Microsoft adds profiling software to ITV

Summary:The company will incorporate profiling software into its ITV operating system to map subscribers' viewing habits--but it could mean an uphill battle against privacy advocates.

Microsoft and Predictive Networks signed a deal Tuesday to incorporate profiling technology into the software behemoth's interactive TV platform, matching similar moves in the market.

Through the partnership, Microsoft said it will incorporate Predictive's software into its ITV operating system to create profiles based on subscribers' viewing habits--but without collecting personally identifiable data. The viewer profiles are used to target advertising, match and recommend programming, and conduct market research.

Financial terms of the deal were not disclosed.

By incorporating Predictive's software, Microsoft hopes to make its technology more attractive to advertisers and consumers, who will be able to view advertising, content and programming tailored to a composite identity based on a history of viewing patterns. Ideally, this type of targeted information will give cable companies the chance to charge a premium for marketing placements on the service.

But analysts say that while promising, this market has yet to take off on the Internet, let alone on interactive TV. They also caution that profiling often comes with negative perceptions of privacy infringement.

"The biggest uphill battle is to show the value to consumers by avoiding the perception that consumer privacy is compromised," said Adam Sarner, an analyst at research company Gartner.

The move comes as Microsoft struggles to prepare its software for a new generation of set-top boxes that can offer interactive TV. To incorporate profiling technology in its operating system, the company competes with a host of software platform providers including Liberate Technologies and OpenTV, which signed a deal this summer, as well as with Predictive. Last month, Liberate signed a deal with ad technology provider DoubleClick to deliver targeted ads via interactive TV.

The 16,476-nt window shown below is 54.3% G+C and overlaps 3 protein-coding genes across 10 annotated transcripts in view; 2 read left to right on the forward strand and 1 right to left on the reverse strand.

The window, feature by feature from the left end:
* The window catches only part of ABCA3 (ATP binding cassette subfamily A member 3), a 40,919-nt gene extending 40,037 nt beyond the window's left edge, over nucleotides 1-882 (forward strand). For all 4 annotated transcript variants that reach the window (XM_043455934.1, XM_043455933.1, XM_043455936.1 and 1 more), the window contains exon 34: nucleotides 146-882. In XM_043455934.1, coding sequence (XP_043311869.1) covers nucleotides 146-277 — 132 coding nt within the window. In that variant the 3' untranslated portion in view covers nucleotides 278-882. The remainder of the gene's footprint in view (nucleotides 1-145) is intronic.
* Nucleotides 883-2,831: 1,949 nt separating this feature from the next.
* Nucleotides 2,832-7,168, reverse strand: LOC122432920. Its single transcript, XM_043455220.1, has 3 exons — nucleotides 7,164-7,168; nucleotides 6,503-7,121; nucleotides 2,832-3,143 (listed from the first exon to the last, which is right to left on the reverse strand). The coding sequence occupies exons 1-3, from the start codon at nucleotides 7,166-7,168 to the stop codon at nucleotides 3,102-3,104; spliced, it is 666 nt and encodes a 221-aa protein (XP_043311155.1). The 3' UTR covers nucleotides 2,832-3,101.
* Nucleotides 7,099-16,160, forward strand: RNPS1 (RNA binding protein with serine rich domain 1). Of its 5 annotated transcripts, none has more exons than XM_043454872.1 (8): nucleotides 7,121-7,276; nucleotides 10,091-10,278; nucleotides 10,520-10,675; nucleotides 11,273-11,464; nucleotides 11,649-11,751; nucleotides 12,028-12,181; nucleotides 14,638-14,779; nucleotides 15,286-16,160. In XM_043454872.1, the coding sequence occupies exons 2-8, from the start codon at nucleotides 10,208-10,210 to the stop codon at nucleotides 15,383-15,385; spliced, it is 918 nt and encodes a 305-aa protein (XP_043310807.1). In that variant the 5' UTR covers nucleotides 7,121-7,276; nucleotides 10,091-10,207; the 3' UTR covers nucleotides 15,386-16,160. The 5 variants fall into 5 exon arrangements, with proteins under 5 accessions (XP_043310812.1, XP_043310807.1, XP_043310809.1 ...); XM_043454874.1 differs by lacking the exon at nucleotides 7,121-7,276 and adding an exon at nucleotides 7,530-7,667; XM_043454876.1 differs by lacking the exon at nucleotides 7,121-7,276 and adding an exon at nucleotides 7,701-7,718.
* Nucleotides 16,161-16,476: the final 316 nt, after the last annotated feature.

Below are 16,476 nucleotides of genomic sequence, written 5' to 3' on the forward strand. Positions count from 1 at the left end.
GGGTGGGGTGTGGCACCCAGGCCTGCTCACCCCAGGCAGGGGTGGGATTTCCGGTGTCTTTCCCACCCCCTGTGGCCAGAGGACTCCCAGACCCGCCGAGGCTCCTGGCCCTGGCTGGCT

Technology providers are jockeying for dominance in a market poised for mass adoption. Gartner predicts that by 2003, more than 20 million households will have adopted interactive TV.

Because the set-top box is much like a PC, capable of storing information on consumer habits and viewing, there have been concerns that personal data will be used to create elaborate databases on consumer profiles and then sold to third parties. Earlier this year, a well-known privacy advocate accused digital video recording company TiVo of misleading subscribers, saying it can gather more information about its individuals' viewing habits than the company revealed.

Predictive's software, previously used on the Net by Internet service providers PSINet and AT&T WorldNet, collects data about consumers based on Web sites they visit or TV programs they watch and delivers targeted ads to those viewers. The technology, called a "Digital Silhouette," uses artificial intelligence to guess someone's tastes and the kinds of ads that person might want to see.

Last month, AT&T said it would shutter its low-cost ISP that used Predictive software because the advertising dollars couldn't subsidize the access costs.

Personalized interactive TV could prove lucrative, however, if providers can successfully mind consumer concerns about privacy. According to Forrester Research, interactive TV advertisers plan to quadruple their budgets for the medium by 2003. But the researcher said the market still has its drawbacks, including a lack of standards.

Sarner said that targeted marketing would be valuable to companies aiming to spend budgets more wisely. Given that 20 percent to 30 percent of a company's revenue is spent on marketing, with nearly half wasted on misdirected promotions, he said, profiling reduces the waste by targeting the right message to the right people at the right time.

Microsoft and Predictive plan to demonstrate the technology May 5 to May 8 at cable industry show NCTA Convention in New Orleans.

Reuters contributed to this report.

Topics: Software

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